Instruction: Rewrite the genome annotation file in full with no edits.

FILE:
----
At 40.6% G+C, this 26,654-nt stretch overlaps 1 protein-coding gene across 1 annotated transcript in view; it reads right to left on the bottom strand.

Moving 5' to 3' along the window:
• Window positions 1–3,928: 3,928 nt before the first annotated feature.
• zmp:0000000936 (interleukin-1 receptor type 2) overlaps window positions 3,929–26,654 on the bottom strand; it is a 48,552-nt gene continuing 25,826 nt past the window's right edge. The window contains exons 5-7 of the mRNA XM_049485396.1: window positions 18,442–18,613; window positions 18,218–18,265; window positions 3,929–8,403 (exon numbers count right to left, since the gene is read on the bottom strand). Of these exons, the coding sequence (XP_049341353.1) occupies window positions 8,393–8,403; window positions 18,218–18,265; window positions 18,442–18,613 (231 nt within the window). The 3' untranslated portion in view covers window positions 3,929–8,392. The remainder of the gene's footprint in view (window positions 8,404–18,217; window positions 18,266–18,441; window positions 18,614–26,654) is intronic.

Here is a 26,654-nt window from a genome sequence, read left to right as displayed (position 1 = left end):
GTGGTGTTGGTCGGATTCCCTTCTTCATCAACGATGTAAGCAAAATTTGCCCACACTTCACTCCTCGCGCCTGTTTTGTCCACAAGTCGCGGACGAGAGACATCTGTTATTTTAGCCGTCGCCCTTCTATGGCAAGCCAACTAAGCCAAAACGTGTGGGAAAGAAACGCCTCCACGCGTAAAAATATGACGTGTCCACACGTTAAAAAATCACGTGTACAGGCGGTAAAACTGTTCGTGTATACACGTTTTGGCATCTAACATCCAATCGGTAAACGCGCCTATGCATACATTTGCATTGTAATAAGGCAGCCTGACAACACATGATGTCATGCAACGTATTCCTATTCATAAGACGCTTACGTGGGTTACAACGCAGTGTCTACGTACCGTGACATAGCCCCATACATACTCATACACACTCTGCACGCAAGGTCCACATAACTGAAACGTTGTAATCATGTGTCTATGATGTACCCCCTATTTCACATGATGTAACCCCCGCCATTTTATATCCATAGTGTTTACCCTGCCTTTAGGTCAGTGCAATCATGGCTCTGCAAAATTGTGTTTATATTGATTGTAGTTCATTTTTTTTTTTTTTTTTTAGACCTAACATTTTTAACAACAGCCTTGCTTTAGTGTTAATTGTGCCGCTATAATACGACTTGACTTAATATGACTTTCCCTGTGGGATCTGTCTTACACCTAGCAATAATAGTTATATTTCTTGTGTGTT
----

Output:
At 40.6% G+C, this 26,654-nt stretch overlaps 1 protein-coding gene across 1 annotated transcript in view; it reads right to left on the bottom strand.

Moving 5' to 3' along the window:
• Window positions 1–3,928: 3,928 nt before the first annotated feature.
• zmp:0000000936 (interleukin-1 receptor type 2) overlaps window positions 3,929–26,654 on the bottom strand; it is a 48,552-nt gene continuing 25,826 nt past the window's right edge. The window contains exons 5-7 of the mRNA XM_049485396.1: window positions 18,442–18,613; window positions 18,218–18,265; window positions 3,929–8,403 (exon numbers count right to left, since the gene is read on the bottom strand). Of these exons, the coding sequence (XP_049341353.1) occupies window positions 8,393–8,403; window positions 18,218–18,265; window positions 18,442–18,613 (231 nt within the window). The 3' untranslated portion in view covers window positions 3,929–8,392. The remainder of the gene's footprint in view (window positions 8,404–18,217; window positions 18,266–18,441; window positions 18,614–26,654) is intronic.

Here is a 26,654-nt window from a genome sequence, read left to right as displayed (position 1 = left end):
GTGGTGTTGGTCGGATTCCCTTCTTCATCAACGATGTAAGCAAAATTTGCCCACACTTCACTCCTCGCGCCTGTTTTGTCCACAAGTCGCGGACGAGAGACATCTGTTATTTTAGCCGTCGCCCTTCTATGGCAAGCCAACTAAGCCAAAACGTGTGGGAAAGAAACGCCTCCACGCGTAAAAATATGACGTGTCCACACGTTAAAAAATCACGTGTACAGGCGGTAAAACTGTTCGTGTATACACGTTTTGGCATCTAACATCCAATCGGTAAACGCGCCTATGCATACATTTGCATTGTAATAAGGCAGCCTGACAACACATGATGTCATGCAACGTATTCCTATTCATAAGACGCTTACGTGGGTTACAACGCAGTGTCTACGTACCGTGACATAGCCCCATACATACTCATACACACTCTGCACGCAAGGTCCACATAACTGAAACGTTGTAATCATGTGTCTATGATGTACCCCCTATTTCACATGATGTAACCCCCGCCATTTTATATCCATAGTGTTTACCCTGCCTTTAGGTCAGTGCAATCATGGCTCTGCAAAATTGTGTTTATATTGATTGTAGTTCATTTTTTTTTTTTTTTTTTAGACCTAACATTTTTAACAACAGCCTTGCTTTAGTGTTAATTGTGCCGCTATAATACGACTTGACTTAATATGACTTTCCCTGTGGGATCTGTCTTACACCTAGCAATAATAGTTATATTTCTTGTGTGTT